All ETDs from UAB

Advisory Committee Chair

Robert J Novak

Advisory Committee Members

Peter D Burrows

Eric A Chamot

Ilya V Frolov

Pauline E Jolly

Olaf Kutsch

Document Type


Date of Award


Degree Name by School

Doctor of Philosophy (PhD) Heersink School of Medicine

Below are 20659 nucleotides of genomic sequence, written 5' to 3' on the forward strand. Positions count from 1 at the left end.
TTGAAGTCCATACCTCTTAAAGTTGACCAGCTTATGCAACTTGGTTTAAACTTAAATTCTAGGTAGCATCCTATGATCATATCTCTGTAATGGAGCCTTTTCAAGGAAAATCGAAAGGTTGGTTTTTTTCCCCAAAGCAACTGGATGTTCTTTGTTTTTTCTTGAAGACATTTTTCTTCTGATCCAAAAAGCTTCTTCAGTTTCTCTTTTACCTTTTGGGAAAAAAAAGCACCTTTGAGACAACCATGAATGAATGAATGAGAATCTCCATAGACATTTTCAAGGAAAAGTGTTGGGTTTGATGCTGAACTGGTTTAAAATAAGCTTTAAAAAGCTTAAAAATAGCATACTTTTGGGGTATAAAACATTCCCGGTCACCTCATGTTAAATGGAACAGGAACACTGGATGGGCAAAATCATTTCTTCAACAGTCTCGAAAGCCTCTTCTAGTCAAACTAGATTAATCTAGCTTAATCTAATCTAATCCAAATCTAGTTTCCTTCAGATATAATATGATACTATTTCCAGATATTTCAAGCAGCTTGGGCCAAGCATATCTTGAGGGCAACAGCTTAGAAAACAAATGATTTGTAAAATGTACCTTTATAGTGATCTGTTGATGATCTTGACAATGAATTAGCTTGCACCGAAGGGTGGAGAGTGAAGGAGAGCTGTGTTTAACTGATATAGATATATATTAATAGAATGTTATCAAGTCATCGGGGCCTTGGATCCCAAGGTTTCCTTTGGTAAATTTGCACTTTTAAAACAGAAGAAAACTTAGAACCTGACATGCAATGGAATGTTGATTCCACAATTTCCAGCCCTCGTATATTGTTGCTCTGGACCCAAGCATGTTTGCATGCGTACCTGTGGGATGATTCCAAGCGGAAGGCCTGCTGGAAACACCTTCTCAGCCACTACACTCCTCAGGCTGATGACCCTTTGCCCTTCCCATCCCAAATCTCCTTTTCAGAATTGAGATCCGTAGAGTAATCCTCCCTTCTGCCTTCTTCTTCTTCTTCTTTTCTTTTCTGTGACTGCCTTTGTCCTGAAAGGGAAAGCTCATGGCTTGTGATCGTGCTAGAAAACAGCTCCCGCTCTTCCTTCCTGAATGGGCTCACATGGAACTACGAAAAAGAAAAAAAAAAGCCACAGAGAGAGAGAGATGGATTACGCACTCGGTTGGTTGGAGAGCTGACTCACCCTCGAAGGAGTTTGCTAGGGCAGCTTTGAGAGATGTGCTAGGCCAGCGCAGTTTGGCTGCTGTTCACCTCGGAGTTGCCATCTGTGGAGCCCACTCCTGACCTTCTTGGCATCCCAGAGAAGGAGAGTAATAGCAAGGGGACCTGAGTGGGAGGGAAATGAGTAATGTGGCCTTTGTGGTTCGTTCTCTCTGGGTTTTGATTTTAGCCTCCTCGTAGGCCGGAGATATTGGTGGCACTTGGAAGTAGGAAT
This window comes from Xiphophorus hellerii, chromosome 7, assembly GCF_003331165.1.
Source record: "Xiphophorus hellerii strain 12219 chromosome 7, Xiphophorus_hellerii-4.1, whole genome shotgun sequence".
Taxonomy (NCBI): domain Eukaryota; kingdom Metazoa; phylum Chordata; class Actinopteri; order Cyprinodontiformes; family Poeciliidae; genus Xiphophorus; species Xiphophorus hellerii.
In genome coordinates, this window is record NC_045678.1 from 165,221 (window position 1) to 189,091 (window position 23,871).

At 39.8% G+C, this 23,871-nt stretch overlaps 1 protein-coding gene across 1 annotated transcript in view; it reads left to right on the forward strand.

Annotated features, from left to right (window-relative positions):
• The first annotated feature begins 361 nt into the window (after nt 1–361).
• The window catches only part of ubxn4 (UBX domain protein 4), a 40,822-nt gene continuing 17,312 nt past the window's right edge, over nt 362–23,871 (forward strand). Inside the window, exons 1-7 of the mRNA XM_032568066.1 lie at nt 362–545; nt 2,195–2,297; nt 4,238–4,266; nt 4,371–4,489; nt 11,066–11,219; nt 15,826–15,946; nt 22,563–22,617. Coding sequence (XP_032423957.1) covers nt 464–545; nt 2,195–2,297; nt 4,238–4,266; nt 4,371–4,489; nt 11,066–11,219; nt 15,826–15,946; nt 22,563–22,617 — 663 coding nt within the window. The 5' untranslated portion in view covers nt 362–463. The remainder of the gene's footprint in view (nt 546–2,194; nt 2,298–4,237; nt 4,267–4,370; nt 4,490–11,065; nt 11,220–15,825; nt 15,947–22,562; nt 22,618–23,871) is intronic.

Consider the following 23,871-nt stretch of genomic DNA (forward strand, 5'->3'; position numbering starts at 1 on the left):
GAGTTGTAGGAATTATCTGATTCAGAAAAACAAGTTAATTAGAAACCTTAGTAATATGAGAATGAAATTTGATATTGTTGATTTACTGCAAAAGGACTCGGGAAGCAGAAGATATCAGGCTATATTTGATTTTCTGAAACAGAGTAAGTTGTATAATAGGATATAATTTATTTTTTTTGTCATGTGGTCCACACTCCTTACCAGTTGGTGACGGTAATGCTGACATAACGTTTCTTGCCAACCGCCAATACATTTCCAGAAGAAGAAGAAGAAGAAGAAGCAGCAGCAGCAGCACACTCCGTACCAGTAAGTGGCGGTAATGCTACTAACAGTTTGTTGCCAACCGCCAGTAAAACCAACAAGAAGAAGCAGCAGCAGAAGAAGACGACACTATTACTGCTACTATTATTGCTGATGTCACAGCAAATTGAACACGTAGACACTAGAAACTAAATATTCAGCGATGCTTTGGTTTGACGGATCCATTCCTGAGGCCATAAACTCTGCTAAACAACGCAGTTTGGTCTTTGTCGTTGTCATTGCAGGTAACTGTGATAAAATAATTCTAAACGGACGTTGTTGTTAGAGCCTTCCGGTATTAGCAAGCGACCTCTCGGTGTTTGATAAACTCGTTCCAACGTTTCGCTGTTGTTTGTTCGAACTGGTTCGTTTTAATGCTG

Ehrlichia canis is a pleomorphic obligatory intracellular gram-negative bacterium that causes tick-borne canine ehrlichiosis. A systematic investigation on the pathogenesis of the disease has been hindered largely by lack of a reliable quantitative assay. Using quantitative real time PCR (qPCR), a quantitative assay for E. canis was developed and validated. Using the qPCR, the intracellular proliferation kinetics of E. canis in the canine 030F cell-line was studied for the first time. Many intracellular bacterial pathogens have been shown to use Ca2+ signaling in the host cells to induce their own internalization and proliferation. However, it is not clear how Ca2+ signaling influences internalization and proliferation of E. canis in the cytoplasm of eukaryotic cells. Thus, it was hypothesized that host's intracellular calcium signaling pathway plays an important role in internalization and proliferation of E. canis, and that the inhibition of the signaling pathway suppresses E. canis infection. This hypothesis was tested by evaluating the effect of the calcium signaling inhibitors on E. canis internalization and proliferation in 030F cell-line. Ehrlichia canis internalization and proliferation were significantly suppressed by EGTA treatment. SKF-96365 and verapamil treatment resulted in increased E. canis internalization. Verapamil treatment suppressed E. canis proliferation. Chelation of intracellular Ca2+ by BAPTA/AM increased E. canis internalization and decreased E. canis proliferation. Inhibition of phospholipase C by neomycin and U-73122 significantly enhanced E. canis internalization. Ehrlichia canis proliferation was significantly suppressed by neomycin treatment, while it was unaffected by U-73122 treatment. 2-APB and thapsigargin treatment enhanced E. canis internalization while they significantly suppressed E. canis proliferation. It was demonstrated that E. canis internalization was not associated with modulation of [Ca2+]i in the 030F cell-line by analyses utilizing confocal microscopy, flow cytometry and spectrofluorometry. The data were further confirmed by the inositol 1,4,5-triphosphate (IP3) assay, in which no significant IP3 concentration change related to E. canis load was detected. It was concluded from the study that the host's Ca2+-dependent self defense mechanisms may play an important role in the pathogenesis of canine ehrlichiosis. Also, the 030F cell-line proved to be an efficient host for E. canis with predictably high (90-100%) susceptibility.



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